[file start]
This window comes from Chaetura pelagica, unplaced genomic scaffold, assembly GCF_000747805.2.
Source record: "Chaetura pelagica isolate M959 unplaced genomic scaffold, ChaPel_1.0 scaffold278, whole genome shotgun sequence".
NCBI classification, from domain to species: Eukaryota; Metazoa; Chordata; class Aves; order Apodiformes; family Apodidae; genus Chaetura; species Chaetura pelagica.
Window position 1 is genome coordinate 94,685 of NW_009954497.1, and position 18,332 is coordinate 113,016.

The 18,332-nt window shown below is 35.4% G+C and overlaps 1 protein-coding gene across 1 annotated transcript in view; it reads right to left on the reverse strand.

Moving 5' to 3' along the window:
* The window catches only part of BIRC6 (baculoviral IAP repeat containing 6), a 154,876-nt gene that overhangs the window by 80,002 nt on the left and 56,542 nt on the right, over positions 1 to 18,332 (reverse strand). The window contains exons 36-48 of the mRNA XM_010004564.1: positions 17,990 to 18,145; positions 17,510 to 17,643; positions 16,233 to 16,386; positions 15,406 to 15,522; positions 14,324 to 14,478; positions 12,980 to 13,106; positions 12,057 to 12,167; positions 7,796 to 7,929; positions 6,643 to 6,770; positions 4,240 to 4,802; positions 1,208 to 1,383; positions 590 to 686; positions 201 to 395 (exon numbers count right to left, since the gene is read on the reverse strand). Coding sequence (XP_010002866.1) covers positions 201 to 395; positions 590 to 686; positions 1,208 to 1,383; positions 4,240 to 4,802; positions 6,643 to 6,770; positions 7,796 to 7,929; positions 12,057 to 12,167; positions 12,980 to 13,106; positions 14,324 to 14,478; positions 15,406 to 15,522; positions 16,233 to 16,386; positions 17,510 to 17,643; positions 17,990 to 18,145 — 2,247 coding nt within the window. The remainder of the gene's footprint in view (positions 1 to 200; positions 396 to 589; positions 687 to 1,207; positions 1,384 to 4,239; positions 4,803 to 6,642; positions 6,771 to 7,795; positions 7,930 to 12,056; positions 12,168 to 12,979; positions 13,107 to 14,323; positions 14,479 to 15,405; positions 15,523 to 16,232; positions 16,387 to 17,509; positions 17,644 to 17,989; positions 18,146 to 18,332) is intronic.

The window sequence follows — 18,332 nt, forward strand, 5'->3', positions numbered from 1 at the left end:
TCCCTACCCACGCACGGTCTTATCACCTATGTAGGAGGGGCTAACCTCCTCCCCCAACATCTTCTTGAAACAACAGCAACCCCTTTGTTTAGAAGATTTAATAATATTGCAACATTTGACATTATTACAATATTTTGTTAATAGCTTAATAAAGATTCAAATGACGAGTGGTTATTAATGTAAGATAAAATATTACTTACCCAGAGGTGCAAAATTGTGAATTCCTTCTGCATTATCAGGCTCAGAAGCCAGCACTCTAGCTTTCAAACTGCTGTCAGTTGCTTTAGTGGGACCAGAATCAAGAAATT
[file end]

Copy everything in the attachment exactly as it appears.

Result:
This window comes from Chaetura pelagica, unplaced genomic scaffold, assembly GCF_000747805.2.
Source record: "Chaetura pelagica isolate M959 unplaced genomic scaffold, ChaPel_1.0 scaffold278, whole genome shotgun sequence".
NCBI classification, from domain to species: Eukaryota; Metazoa; Chordata; class Aves; order Apodiformes; family Apodidae; genus Chaetura; species Chaetura pelagica.
Window position 1 is genome coordinate 94,685 of NW_009954497.1, and position 18,332 is coordinate 113,016.

The 18,332-nt window shown below is 35.4% G+C and overlaps 1 protein-coding gene across 1 annotated transcript in view; it reads right to left on the reverse strand.

Moving 5' to 3' along the window:
* The window catches only part of BIRC6 (baculoviral IAP repeat containing 6), a 154,876-nt gene that overhangs the window by 80,002 nt on the left and 56,542 nt on the right, over positions 1 to 18,332 (reverse strand). The window contains exons 36-48 of the mRNA XM_010004564.1: positions 17,990 to 18,145; positions 17,510 to 17,643; positions 16,233 to 16,386; positions 15,406 to 15,522; positions 14,324 to 14,478; positions 12,980 to 13,106; positions 12,057 to 12,167; positions 7,796 to 7,929; positions 6,643 to 6,770; positions 4,240 to 4,802; positions 1,208 to 1,383; positions 590 to 686; positions 201 to 395 (exon numbers count right to left, since the gene is read on the reverse strand). Coding sequence (XP_010002866.1) covers positions 201 to 395; positions 590 to 686; positions 1,208 to 1,383; positions 4,240 to 4,802; positions 6,643 to 6,770; positions 7,796 to 7,929; positions 12,057 to 12,167; positions 12,980 to 13,106; positions 14,324 to 14,478; positions 15,406 to 15,522; positions 16,233 to 16,386; positions 17,510 to 17,643; positions 17,990 to 18,145 — 2,247 coding nt within the window. The remainder of the gene's footprint in view (positions 1 to 200; positions 396 to 589; positions 687 to 1,207; positions 1,384 to 4,239; positions 4,803 to 6,642; positions 6,771 to 7,795; positions 7,930 to 12,056; positions 12,168 to 12,979; positions 13,107 to 14,323; positions 14,479 to 15,405; positions 15,523 to 16,232; positions 16,387 to 17,509; positions 17,644 to 17,989; positions 18,146 to 18,332) is intronic.

The window sequence follows — 18,332 nt, forward strand, 5'->3', positions numbered from 1 at the left end:
TCCCTACCCACGCACGGTCTTATCACCTATGTAGGAGGGGCTAACCTCCTCCCCCAACATCTTCTTGAAACAACAGCAACCCCTTTGTTTAGAAGATTTAATAATATTGCAACATTTGACATTATTACAATATTTTGTTAATAGCTTAATAAAGATTCAAATGACGAGTGGTTATTAATGTAAGATAAAATATTACTTACCCAGAGGTGCAAAATTGTGAATTCCTTCTGCATTATCAGGCTCAGAAGCCAGCACTCTAGCTTTCAAACTGCTGTCAGTTGCTTTAGTGGGACCAGAATCAAGAAATT